They did their thing to The Gossip’s ‘Heavy Cross’ – the big bass pumping out in the hall, the light show and the colour -cool!
On the subject of young ladies and bare flesh, the chanteuse backing the house band was flashing huge expanses of thigh – who cares if she forgot the words to, Hot and Cold?
The racing was as you would expect; the locals out of their depth, the capo finding their legs after a long drive from the north – Jens-Erik and Daniel had 17 hours of tarmac and tolls to get here – and the crowd wasn’t the biggest.
But it’s early days.
The two Danes did two hours on the road in the afternoon; it must have stretched their legs just fine – they won the 35 minute chase and took the leaders’ yellow jersey.
Franco and Luke, meanwhile took the points leaders’ jerseys.
01:50 am and I should really have used a scalpel to take those socks off.
The racing wasn’t great – Gossip apart – the music not the best, but the mood in the camp is good, we’ve got the overall and points leaders jerseys in the cabin – mustn’t grumble.
“What time are we setting that alarm for, Kris?”
The Second Day And Night
It’s another glorious day in Grenoble, I slept like a brick from 02:00 am ’til 08:30 and was blinking in the autumn sunlight as I stumbled across the car park from the camper van to the bakers, for the baguettes. First up, before breakfast is to sort out the washing, then tidy the cabin, then the track cabins – and then you can have your grub.
The daily baguettes.
The afternoon is time to yourself; or to send pictures and write – depending on how sad you are.
I was doing some internet homework, for an interview with Luke Roberts, when Franco sat down beside me and decided we should check his stats: 25 wins, 19 seconds and 9 thirds off 83 starts – pretty impressive!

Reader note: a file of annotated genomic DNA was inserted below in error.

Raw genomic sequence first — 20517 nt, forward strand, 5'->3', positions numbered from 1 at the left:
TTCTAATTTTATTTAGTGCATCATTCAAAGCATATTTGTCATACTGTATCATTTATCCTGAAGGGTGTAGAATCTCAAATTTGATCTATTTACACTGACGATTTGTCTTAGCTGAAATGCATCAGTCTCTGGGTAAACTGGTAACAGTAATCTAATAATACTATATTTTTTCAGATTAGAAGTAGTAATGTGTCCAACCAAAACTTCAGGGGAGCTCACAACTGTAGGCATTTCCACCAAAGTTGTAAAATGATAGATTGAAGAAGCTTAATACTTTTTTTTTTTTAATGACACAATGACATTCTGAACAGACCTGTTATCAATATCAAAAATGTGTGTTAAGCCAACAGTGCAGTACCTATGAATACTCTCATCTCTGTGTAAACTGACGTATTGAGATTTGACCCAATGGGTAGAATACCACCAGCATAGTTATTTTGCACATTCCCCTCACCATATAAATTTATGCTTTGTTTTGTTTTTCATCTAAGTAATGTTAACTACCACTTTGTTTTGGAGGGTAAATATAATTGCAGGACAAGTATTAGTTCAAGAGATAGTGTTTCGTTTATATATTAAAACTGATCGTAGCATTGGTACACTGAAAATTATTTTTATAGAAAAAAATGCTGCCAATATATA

Djulia, the contortionist, looks well worth a close look, but the dude on the track centre entrance isn’t much into negotiations – our passes only get us into the cyclists area – my rap to try and get up close for some pictures, got a one word response; “badge!?”
The female singer with the band wheeled out new outfits for night two; tiny red and white fluffy dresses – damn, I need a bigger lens,
Keisse is looking good, his partner, Gianni Meersman is making a good impression in his first six; his hand slinging has real power and he’s quick through the traffic.
We lost the leader’s jerseys, tonight, after the madison. Laurent Biondi – ex world points champion, who is on the organisation team – came over and took them away; Jens and Daniel looked at each other and shrugged.
Laurent Biondi, left, with Bernard Thevenet.
That’s one of the things about Grenoble, in order to keep the sponsors happy, there’s a jersey for everything – overall, points, fastest time trial and so on.
The pro programme is set so that the 35 minute chase is early, the sprinter competitions and cabaret are in the middle of the evening and the final pro races are crammed into the end of the programme.
By then everyone is tired and it’s hard to keep a handle on who is wearing what jersey – the last time I checked, Van Bon and Jeff Vermeulen were leading.
The sprinters competitions are big here, straight sprinting, keirin, time trials – France has always had good sprinters and it’s part of the tradition of the six; the crowd loves it. The big men get more attention than the six day riders, with constant interviews for the likes of Gregory Bauge.
Gregory Bauge being interviewed for the nth time.
It’s not until you stand track side and two of these giants hurtle past at 70 kph, that you realise just how fast they really are. World sprint champion, Kevin Sireau is here, too; he took the world 200 metre record this year – 9.5 seconds!
Bauge in action.
Among the ‘attractions’ for the crowd is the snake charmer who mingles, whilst draped in a huge white serpent – uurrrrggghhhh!
The French guys who ride the six are on small contracts and don’t bring soigneurs, mechanics and runners; they do it all themselves – or drag the wife along. I took pity on one of them last night and dried his sweaty vest and jersey in our tumble drier, but don’t tell anyone.
The last devil was cool for me, Jens went out on lap one, Tristan on lap three – two less jersey changes.
It was a long night.
“Jens-Erik Madsen! Descende!” says the ‘speaker,’ Daniel Mangeas of Tour de France fame – there’s no argument.
And with a cascade of panting young men, bikes, sweaty jerseys, helmets, shoes and half drunk cups of Coke – it’s all over.
Time to make the toasties and do the washing – a demain!